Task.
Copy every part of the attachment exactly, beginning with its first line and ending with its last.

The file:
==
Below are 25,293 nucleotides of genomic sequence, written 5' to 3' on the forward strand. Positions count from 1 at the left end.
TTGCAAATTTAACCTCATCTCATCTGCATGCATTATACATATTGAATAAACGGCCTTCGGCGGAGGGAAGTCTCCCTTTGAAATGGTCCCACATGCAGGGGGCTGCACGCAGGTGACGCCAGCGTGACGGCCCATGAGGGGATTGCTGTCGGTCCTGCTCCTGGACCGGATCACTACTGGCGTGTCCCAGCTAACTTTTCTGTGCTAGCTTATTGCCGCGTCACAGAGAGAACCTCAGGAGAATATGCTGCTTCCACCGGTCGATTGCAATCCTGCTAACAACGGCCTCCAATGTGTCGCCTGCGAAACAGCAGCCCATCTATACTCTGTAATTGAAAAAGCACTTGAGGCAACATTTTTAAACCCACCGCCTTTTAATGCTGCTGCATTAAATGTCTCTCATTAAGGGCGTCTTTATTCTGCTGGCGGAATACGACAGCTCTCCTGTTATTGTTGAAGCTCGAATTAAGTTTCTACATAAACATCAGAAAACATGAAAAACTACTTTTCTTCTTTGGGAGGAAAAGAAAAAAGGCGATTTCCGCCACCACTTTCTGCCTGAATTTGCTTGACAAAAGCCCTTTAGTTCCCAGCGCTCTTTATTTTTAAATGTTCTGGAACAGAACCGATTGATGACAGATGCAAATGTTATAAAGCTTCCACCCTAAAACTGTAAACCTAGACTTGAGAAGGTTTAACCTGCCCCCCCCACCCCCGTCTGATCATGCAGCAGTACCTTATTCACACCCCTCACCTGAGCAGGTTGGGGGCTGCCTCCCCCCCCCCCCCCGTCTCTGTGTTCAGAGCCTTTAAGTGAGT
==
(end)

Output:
Below are 25,293 nucleotides of genomic sequence, written 5' to 3' on the forward strand. Positions count from 1 at the left end.
TTGCAAATTTAACCTCATCTCATCTGCATGCATTATACATATTGAATAAACGGCCTTCGGCGGAGGGAAGTCTCCCTTTGAAATGGTCCCACATGCAGGGGGCTGCACGCAGGTGACGCCAGCGTGACGGCCCATGAGGGGATTGCTGTCGGTCCTGCTCCTGGACCGGATCACTACTGGCGTGTCCCAGCTAACTTTTCTGTGCTAGCTTATTGCCGCGTCACAGAGAGAACCTCAGGAGAATATGCTGCTTCCACCGGTCGATTGCAATCCTGCTAACAACGGCCTCCAATGTGTCGCCTGCGAAACAGCAGCCCATCTATACTCTGTAATTGAAAAAGCACTTGAGGCAACATTTTTAAACCCACCGCCTTTTAATGCTGCTGCATTAAATGTCTCTCATTAAGGGCGTCTTTATTCTGCTGGCGGAATACGACAGCTCTCCTGTTATTGTTGAAGCTCGAATTAAGTTTCTACATAAACATCAGAAAACATGAAAAACTACTTTTCTTCTTTGGGAGGAAAAGAAAAAAGGCGATTTCCGCCACCACTTTCTGCCTGAATTTGCTTGACAAAAGCCCTTTAGTTCCCAGCGCTCTTTATTTTTAAATGTTCTGGAACAGAACCGATTGATGACAGATGCAAATGTTATAAAGCTTCCACCCTAAAACTGTAAACCTAGACTTGAGAAGGTTTAACCTGCCCCCCCCACCCCCGTCTGATCATGCAGCAGTACCTTATTCACACCCCTCACCTGAGCAGGTTGGGGGCTGCCTCCCCCCCCCCCCCCGTCTCTGTGTTCAGAGCCTTTAAGTGAGT